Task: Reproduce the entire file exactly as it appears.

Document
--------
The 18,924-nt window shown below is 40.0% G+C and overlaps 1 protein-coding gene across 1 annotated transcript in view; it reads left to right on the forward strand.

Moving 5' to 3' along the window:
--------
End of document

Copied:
The 18,924-nt window shown below is 40.0% G+C and overlaps 1 protein-coding gene across 1 annotated transcript in view; it reads left to right on the forward strand.

Moving 5' to 3' along the window: